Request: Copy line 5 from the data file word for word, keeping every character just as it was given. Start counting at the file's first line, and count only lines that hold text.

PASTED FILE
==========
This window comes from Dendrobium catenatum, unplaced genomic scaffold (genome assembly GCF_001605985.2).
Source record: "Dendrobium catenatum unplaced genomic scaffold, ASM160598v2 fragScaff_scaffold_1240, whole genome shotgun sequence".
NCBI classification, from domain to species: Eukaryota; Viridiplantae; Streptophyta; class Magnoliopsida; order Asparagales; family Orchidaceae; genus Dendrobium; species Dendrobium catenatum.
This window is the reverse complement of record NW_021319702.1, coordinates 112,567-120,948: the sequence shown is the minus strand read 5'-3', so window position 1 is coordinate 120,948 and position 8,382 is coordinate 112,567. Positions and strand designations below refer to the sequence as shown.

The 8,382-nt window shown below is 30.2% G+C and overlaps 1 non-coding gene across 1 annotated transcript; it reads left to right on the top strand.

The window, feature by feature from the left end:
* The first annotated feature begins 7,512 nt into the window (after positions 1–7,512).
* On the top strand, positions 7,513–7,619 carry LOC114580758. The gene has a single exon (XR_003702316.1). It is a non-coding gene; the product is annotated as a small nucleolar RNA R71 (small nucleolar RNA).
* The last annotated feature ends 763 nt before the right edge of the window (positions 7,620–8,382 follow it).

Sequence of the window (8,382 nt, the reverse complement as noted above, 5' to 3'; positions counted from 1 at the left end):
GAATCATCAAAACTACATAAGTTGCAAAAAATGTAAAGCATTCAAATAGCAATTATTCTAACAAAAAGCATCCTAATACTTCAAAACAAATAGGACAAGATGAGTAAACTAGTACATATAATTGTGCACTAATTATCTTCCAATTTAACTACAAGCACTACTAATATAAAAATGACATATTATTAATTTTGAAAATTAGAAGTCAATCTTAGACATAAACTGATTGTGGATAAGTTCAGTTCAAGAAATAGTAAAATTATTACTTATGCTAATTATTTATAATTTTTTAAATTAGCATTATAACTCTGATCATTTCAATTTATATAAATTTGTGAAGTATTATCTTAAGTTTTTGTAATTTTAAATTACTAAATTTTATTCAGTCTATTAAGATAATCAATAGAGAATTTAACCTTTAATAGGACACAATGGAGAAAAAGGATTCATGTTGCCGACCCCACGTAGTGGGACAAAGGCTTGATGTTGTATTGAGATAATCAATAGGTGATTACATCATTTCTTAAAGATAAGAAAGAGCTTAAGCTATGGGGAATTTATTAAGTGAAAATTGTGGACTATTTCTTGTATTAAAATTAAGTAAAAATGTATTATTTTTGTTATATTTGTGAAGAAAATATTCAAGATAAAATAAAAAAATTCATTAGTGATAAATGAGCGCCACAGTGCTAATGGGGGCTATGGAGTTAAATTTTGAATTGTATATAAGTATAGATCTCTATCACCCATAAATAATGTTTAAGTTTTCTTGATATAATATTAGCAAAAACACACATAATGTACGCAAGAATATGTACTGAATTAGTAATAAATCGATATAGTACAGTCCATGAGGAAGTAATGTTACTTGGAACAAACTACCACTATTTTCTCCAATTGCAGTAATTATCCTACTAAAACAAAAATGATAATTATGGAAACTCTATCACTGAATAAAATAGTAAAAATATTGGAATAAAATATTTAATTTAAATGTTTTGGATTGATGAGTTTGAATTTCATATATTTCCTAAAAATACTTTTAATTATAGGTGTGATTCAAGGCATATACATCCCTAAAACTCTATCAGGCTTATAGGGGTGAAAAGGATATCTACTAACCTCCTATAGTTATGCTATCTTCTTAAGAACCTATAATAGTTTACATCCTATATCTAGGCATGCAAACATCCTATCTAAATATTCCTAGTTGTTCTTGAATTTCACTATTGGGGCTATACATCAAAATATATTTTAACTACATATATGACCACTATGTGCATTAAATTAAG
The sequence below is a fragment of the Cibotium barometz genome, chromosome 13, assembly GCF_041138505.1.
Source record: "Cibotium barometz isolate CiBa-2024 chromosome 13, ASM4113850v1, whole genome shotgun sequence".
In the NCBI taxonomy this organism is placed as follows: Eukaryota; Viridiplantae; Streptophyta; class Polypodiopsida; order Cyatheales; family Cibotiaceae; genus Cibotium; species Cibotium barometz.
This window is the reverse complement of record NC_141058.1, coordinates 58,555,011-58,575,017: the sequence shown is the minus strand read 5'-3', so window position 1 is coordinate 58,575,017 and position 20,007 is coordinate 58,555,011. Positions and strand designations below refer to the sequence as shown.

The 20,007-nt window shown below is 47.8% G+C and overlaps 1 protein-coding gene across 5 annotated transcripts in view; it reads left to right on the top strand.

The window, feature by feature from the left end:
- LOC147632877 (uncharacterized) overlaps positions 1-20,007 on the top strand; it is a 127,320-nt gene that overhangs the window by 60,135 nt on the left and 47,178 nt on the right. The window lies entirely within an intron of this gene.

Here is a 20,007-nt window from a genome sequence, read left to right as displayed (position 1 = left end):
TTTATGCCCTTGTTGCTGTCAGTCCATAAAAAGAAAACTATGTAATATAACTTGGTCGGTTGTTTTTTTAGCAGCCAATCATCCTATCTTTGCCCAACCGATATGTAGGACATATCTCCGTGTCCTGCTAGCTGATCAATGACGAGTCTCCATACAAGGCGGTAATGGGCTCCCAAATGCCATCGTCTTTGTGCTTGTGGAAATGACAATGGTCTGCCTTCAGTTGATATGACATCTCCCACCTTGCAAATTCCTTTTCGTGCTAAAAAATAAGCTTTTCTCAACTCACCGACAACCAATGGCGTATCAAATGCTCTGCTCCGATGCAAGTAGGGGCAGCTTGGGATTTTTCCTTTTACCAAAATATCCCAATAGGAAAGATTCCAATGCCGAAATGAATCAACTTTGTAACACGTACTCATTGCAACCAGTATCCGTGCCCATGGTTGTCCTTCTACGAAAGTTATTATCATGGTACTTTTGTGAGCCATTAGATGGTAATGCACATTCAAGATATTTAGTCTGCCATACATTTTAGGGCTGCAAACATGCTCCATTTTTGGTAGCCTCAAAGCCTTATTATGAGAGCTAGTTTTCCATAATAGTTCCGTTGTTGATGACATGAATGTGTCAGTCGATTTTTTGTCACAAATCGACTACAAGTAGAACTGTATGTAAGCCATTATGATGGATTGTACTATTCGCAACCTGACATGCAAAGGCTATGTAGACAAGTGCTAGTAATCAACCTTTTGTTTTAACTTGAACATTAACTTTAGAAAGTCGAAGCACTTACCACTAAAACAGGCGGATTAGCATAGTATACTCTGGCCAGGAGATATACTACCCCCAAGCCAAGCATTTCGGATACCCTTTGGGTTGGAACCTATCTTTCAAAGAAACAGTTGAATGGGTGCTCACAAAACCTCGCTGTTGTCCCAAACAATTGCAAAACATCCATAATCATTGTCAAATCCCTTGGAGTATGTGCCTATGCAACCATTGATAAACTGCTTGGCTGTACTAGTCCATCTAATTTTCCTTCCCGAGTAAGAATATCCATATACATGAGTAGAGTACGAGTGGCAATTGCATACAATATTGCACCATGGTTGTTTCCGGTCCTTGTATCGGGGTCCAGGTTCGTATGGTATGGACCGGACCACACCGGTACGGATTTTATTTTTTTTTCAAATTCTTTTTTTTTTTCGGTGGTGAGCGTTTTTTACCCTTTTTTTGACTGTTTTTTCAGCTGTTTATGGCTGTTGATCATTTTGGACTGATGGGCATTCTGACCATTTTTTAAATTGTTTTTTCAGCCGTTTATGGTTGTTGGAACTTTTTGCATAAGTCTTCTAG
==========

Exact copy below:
The 8,382-nt window shown below is 30.2% G+C and overlaps 1 non-coding gene across 1 annotated transcript; it reads left to right on the top strand.